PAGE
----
History Main / Spexico

20th Aug '17 2:01:36 PM WillKeaton
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* Averted with Argos, the FantasyCounterpartCulture of Spain in ''TabletopGame/AnimaBeyondFantasy''. While depicted as having a mostly barren landscape (see "Real Life" below) very similar to (most of) RealLife Spain, complete with windmills and resembling the real country during the time of the Catholic Monarchs (feudalism, strong ties to the Church, and (very exaggerated) religious fanatism) TorosYFlamenco is nowhere mentioned, nor anything that resembles this trope[[note]]That the game is Spanish, as well as the rather vague and short descriptions of each country, surely help[[/note]].

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* Averted with Argos, the FantasyCounterpartCulture of Spain in ''TabletopGame/AnimaBeyondFantasy''. While depicted as having a mostly barren landscape (see "Real Life" below) very similar to (most of) RealLife Spain, complete with windmills and resembling the real country during the time of the Catholic Monarchs (feudalism, strong ties to the Church, and (very exaggerated) religious fanatism) TorosYFlamenco is nowhere mentioned, nor anything that resembles this trope[[note]]That trope.[[note]]That the game is Spanish, as well as the rather vague and short descriptions of each country, surely help[[/note]].help.[[/note]]
20th Aug '17 2:00:54 PM WillKeaton
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* The [[ItsAlwaysMardiGrasInNewOrleans Pamplona street scenes]] in the episode "[[TorosYFlamenco El Toro Bravo]]" of ''CriminalMindsBeyondBorders'' were filmed in the "[[http://www.thestudiotour.com/ush/backlot/oldmexico.shtml Old Mexico]]" set at Creator/{{Universal}} Studios, a place better suited for a Pancho Villa or {{Franchise/Zorro}} flick with dwarf palms, cacti, sand-covered streets and buildings clearly intended for a climate both warmer and drier,[[note]]Mostly [[https://en.wikipedia.org/wiki/Architecture_of_the_California_missions Mission style]], but with more than one flat [[https://en.wikipedia.org/wiki/Taos_Pueblo,_New_Mexico Puebloan-like]] rooftop[[/note]] which is only made more obvious by the abundant jumps to stock footage of the real [[https://en.wikipedia.org/wiki/Pamplona Pamplona]]. Why they didn't film in the "[[http://www.thestudiotour.com/wp/studios/universal-studios-hollywood/backlot/current-backlot-sets/little-europe/ Little Europe]]" set used by ''Series/TheUnit'' and ''Series/CarolineInTheCity'' (this one with its own Running of the Bulls, even) is anyone's guess. Another puzzling element is that the actors playing Spaniards (none of them born in Spain) were apparently coached to make a Spaniard accent when speaking English, but not when speaking Spanish. Most tried on their own ([[OohMeAccentsSlipping with variable success]]) but the one playing the BiggerBad didn't.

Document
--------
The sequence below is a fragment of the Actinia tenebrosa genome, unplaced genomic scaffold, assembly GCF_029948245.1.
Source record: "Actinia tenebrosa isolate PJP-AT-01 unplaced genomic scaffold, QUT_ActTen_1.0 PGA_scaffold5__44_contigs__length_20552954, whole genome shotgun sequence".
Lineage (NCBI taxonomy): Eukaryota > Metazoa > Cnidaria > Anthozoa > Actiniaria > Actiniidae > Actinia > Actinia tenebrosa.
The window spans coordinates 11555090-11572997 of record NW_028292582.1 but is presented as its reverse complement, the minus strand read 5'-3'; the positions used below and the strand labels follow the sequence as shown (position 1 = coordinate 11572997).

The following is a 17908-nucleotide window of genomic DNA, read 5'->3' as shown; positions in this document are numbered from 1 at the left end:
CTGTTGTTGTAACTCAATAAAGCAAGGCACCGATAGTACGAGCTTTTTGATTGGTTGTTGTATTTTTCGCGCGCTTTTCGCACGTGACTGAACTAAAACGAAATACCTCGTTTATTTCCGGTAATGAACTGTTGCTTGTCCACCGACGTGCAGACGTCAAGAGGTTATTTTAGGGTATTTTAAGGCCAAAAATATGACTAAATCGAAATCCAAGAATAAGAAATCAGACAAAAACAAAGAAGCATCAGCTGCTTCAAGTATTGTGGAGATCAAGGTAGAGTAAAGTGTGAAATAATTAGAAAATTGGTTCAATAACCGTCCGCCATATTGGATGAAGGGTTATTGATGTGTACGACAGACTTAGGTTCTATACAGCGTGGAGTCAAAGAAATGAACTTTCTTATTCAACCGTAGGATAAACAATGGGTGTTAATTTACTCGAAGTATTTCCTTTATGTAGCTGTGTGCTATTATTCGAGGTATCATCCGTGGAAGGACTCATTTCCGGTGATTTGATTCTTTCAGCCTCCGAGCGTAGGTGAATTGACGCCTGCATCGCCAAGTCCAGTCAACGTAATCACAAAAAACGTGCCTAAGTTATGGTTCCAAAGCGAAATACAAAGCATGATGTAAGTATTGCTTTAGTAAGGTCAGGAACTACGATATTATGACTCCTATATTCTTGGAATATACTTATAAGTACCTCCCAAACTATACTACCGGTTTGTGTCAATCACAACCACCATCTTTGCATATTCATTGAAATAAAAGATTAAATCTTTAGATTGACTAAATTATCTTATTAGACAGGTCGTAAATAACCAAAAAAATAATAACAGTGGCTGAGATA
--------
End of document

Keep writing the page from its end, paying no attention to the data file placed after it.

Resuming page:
to:

* The [[ItsAlwaysMardiGrasInNewOrleans Pamplona street scenes]] in the episode "[[TorosYFlamenco El Toro Bravo]]" of ''CriminalMindsBeyondBorders'' were filmed in the "[[http://www.[[http://www.thestudiotour.com/ush/backlot/oldmexico.shtml Old Mexico]]" "Old Mexico"]] set at Creator/{{Universal}} Studios, a place better suited for a Pancho Villa or {{Franchise/Zorro}} flick with dwarf palms, cacti, sand-covered streets and buildings clearly intended for a climate both warmer and drier,[[note]]Mostly [[https://en.wikipedia.org/wiki/Architecture_of_the_California_missions Mission style]], but with more than one flat [[https://en.wikipedia.org/wiki/Taos_Pueblo,_New_Mexico Puebloan-like]] rooftop[[/note]] which is only made more obvious by the abundant jumps to stock footage of the real [[https://en.wikipedia.org/wiki/Pamplona Pamplona]]. Why they didn't film in the "[[http://www.[[http://www.thestudiotour.com/wp/studios/universal-studios-hollywood/backlot/current-backlot-sets/little-europe/ Little Europe]]" "Little Europe"]] set used by ''Series/TheUnit'' and ''Series/CarolineInTheCity'' (this one with its own Running of the Bulls, even) is anyone's guess. Another puzzling element is that the actors playing Spaniards (none of them born in Spain) were apparently coached to make a Spaniard accent when speaking English, but not when speaking Spanish. Most tried on their own ([[OohMeAccentsSlipping with variable success]]) but the one playing the BiggerBad didn't.
20th Aug '17 2:00:18 PM WillKeaton
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* Verizon, as seen in [[http://contexts.org/socimages/2010/04/17/spain-mexico-whatever/ this sociologist's blog post]], has got a print ad out there with "Coverage in Spain" on it (just ignore the "and [[LiesDamnedLiesAndStatistics 25 more countries]] than the UN recognizes" part) with the Verizon guy in front of a crowd of stereotypical Mexicans.

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* Verizon, as seen in [[http://contexts.org/socimages/2010/04/17/spain-mexico-whatever/ this sociologist's blog post]], post,]] has got a print ad out there with "Coverage in Spain" on it (just ignore the "and [[LiesDamnedLiesAndStatistics 25 more countries]] than the UN recognizes" part) with the Verizon guy in front of a crowd of stereotypical Mexicans.